1. "Help me
    translate loss the way this land does—
    flood, earthquake, landslide—
    terrible, and alive."
    — Deborah A. Miranda, from “Old Territory. New Maps.” (via proustitute)
     
  2. likeafieldmouse:

    Alberto Giacometti - Man Walking (1957)

    (via cavetocanvas)

     

  3. "Now that I’ve met you, would you object to never seeing me again?"
    — 

    Claudia 

    Magnolia (1999) 

     
  4. acionnae:

    JENNY HOLZER

    From Inflammatory Essays, 1978
    offset prints on colored paper
    17 x 17 inches

     
  5. ideageneration:

    Jenny Holzer, Untitled, from Survival Series, 1983-85

    (Source: phillips.com)

     

  6. Meditations in an Emergency

    Am I to become profligate as if I were a blonde? Or religious as if I were French?

    Each time my heart is broken it makes me feel more adventurous (and how the same names keep recurring on that interminable list!), but one of these days there’ll be nothing left with which to venture forth.

    Why should I share you? Why don’t you get rid of someone else for a change?

    I am the least difficult of men. All I want is boundless love.

    Even trees understand me! Good heavens, I lie under them, too, don’t I? I’m just like a pile of leaves.

    However, I have never clogged myself with the praises of pastoral life, nor with nostalgia for an innocent past of perverted acts in pastures. No. One need never leave the confines of New York to get all the greenery one wishes—I can’t even enjoy a blade of grass unless I know there’s a subway handy, or a record store or some other sign that people do not totally regret life. It is more important to affirm the least sincere; the clouds get enough attention as it is and even they continue to pass. Do they know what they’re missing? Uh huh.

    My eyes are vague blue, like the sky, and change all the time; they are indiscriminate but fleeting, entirely specific and disloyal, so that no one trusts me. I am always looking away. Or again at something after it has given me up. It makes me restless and that makes me unhappy, but I cannot keep them still. If only i had grey, green, black, brown, yellow eyes; I would stay at home and do something. It’s not that I’m curious. On the contrary, I am bored but it’s my duty to be attentive, I am needed by things as the sky must be above the earth. And lately, so great has their anxiety become, I can spare myself little sleep.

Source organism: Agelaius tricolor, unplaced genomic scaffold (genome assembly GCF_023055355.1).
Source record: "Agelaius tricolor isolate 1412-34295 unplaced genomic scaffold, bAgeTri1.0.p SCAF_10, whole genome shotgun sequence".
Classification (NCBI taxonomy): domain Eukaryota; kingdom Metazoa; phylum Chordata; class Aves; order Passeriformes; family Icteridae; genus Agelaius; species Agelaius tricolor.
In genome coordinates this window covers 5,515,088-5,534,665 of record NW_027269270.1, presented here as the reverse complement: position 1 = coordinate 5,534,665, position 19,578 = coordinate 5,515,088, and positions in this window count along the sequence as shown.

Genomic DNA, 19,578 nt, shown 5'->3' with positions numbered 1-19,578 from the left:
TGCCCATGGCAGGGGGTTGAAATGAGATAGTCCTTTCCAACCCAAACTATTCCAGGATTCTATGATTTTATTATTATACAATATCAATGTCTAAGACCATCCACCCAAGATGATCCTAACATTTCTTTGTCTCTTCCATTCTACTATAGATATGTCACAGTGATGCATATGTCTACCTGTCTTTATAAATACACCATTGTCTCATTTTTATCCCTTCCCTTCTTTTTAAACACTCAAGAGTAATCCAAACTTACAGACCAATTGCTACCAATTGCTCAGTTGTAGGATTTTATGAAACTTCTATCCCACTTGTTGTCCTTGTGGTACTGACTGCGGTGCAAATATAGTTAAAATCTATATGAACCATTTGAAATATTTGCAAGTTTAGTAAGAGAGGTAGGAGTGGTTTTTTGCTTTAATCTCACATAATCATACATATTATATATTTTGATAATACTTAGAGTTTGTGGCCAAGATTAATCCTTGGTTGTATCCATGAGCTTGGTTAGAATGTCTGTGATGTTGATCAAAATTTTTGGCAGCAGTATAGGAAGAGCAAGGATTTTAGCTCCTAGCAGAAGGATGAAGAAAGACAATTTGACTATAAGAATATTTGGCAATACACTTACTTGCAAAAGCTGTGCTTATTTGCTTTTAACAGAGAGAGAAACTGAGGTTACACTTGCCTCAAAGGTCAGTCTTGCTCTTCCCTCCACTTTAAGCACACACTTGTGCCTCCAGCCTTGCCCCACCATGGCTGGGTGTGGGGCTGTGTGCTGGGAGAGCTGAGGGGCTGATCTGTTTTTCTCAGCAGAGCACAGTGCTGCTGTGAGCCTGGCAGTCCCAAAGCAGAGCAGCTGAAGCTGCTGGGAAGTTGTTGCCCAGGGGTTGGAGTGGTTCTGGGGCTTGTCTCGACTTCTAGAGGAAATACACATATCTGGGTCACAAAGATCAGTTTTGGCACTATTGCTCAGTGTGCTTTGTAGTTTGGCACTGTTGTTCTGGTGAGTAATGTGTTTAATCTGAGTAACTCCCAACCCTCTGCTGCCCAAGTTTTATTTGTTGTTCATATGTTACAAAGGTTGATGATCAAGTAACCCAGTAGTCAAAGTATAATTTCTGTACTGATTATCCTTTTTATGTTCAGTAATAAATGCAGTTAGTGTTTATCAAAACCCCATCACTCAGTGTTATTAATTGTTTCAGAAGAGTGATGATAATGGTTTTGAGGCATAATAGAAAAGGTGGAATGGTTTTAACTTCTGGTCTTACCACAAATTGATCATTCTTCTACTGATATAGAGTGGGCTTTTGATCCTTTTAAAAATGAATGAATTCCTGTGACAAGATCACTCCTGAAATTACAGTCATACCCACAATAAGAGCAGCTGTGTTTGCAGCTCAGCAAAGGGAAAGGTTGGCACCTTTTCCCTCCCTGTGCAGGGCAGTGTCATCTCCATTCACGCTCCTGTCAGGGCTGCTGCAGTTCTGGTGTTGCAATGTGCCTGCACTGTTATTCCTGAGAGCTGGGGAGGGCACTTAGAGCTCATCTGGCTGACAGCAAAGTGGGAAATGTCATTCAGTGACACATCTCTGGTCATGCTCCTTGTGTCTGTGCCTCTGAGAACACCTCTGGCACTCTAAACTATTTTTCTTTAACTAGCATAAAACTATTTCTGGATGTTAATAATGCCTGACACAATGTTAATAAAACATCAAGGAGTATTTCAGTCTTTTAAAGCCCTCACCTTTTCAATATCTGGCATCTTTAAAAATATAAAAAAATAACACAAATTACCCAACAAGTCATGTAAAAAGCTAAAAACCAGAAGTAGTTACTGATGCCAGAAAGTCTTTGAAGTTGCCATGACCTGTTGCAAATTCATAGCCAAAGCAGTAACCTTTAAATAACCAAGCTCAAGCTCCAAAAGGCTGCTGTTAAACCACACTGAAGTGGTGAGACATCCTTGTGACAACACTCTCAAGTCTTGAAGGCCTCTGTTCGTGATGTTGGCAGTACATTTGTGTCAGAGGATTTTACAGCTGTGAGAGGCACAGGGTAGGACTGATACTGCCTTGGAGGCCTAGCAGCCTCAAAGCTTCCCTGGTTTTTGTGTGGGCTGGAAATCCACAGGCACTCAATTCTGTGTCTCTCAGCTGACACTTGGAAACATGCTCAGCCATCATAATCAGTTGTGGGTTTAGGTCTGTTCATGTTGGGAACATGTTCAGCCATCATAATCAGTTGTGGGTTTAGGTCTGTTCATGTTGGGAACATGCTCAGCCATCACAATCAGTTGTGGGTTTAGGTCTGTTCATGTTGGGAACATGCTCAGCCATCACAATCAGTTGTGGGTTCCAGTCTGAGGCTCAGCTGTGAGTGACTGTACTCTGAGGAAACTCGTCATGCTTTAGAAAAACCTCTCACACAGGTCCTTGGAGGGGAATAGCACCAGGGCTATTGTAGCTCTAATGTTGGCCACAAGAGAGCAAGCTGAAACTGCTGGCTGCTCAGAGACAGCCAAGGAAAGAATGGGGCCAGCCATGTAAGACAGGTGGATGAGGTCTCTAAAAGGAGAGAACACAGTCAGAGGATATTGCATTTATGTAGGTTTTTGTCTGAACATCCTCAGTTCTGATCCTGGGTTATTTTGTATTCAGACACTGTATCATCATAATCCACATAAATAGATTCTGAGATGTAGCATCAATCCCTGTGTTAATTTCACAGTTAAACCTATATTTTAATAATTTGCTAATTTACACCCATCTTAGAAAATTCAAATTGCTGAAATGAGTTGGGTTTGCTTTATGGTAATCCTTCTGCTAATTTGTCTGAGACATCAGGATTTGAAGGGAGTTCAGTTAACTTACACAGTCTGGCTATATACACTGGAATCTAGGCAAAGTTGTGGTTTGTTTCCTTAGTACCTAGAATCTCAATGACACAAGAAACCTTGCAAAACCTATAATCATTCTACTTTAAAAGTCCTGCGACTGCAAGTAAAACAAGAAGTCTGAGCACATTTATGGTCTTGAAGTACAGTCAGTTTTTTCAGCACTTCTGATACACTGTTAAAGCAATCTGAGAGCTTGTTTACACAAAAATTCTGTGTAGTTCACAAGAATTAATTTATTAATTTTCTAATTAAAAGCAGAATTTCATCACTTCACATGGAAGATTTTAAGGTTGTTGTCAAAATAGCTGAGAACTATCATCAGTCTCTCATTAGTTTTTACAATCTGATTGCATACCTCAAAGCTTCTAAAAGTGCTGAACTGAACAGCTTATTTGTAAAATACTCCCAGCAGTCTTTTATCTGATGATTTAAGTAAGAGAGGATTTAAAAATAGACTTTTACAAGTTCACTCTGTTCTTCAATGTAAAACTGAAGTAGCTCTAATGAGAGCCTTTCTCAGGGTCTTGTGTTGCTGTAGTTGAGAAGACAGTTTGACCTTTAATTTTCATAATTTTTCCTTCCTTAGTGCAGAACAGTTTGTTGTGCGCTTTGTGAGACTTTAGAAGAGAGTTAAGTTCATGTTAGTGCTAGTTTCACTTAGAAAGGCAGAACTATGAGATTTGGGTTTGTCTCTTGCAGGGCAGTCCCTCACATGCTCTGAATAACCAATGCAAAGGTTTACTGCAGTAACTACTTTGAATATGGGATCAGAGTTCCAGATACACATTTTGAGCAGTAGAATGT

Now there is only one man I like to kiss when he is unshaven. Heterosexuality! you are inexorably approaching. (How best discourage her?)

    St. Serapion, I wrap myself in the robes of your whiteness which is like midnight in Dostoevsky. How I am to become a legend, my dear? I’ve tried love, but that hides you in the bosom of another and I am always springing forth from it like the lotus—the ecstasy of always bursting forth! (but one must not be distracted by it!) or like a hyacinth, “to keep the filth of life away,” yes, there, even in the heart, where the filth is pumped in and slanders and pollutes and determines. I will my will, though I may become famous for a mysterious vacancy in that department, that greenhouse.

    Destroy yourself, if you don’t know!

    It is easy to be beautiful; it is difficult to appear so. I admire you, beloved, for the trap you’ve set. It’s like a final chapter no one reads because the plot is over.

    "Fanny Brown is run away—scampered off with a Cornet of Horse; I do love that little Minx, & hope She may be happy, tho’ She has vexed me by this Exploit a little too.—Poor silly Cecchina! or F:B: as we used to call her.—I wish She had a good Whipping and 10,000 pounds."—Mrs. Thrale.

    I’ve got to get out of here. I choose a piece of shawl and my dirtiest suntans. I’ll be back, I’ll re-emerge, defeated, from the valley; you don’t want me to go where you go, so I go where you don’t want me to. It’s only afternoon, there’s a lot ahead. There won’t be any mail downstairs. Turning, I spit in the lock and the knob turns.

    Frank O’Hara 

     

  7. "We die with the dying:
    See, they depart, and we go with them.
    We are born with the dead:
    See, they return, and bring us with them."
    — T. S. Eliot, from “Little Gidding” in The Four Quartets (via proustitute)
     

  8. "Desire doubled is love and love doubled is madness."
    — Anne Carson, The Beauty of the Husband (via proustitute)
     

  9. "

    The best reason to live is that there is no reason to live.
    I walked to your apartment in the late night.
    Flowers I didn’t plant began to be flowers
    and I was a color and then I was none.
    Conrad said, let the train take you anywhere.
    I passed all the old stops. With you I liked being nowhere
    and with you I live nowhere now.

    The best reason to paint is that there is no reason to paint.
    Keith Haring wrote that, it could be about us.
    I go into churches and I go into bars:
    I feel the time stop.
    To feel — you can’t stop at some point.
    Stop time. Time stops you.

    No one will let you through if you don’t walk your own sadness.
    No one will let you touch them if you’re a person at all.

    And you. You, you, you
    you can read these lines in any order
    because I want to leave nothing out anymore
    and there’s nothing here.
    Words are just words. I got nowhere.
    Some new thing — everything I need to feel
    I feel twice and risk three of. Some new thing —
    how there’s more here without us at all.

    "
    — Alex Dimitrov, from Some New Thing (via bbook)

    (Source: violentwavesofemotion, via bbook)

     

  10. "I’m moved by everything broken and crippled. Since that’s how we really are."
    — Anna Kamienska, from “In That Great River,” trans. Clare Cavanagh (via proustitute)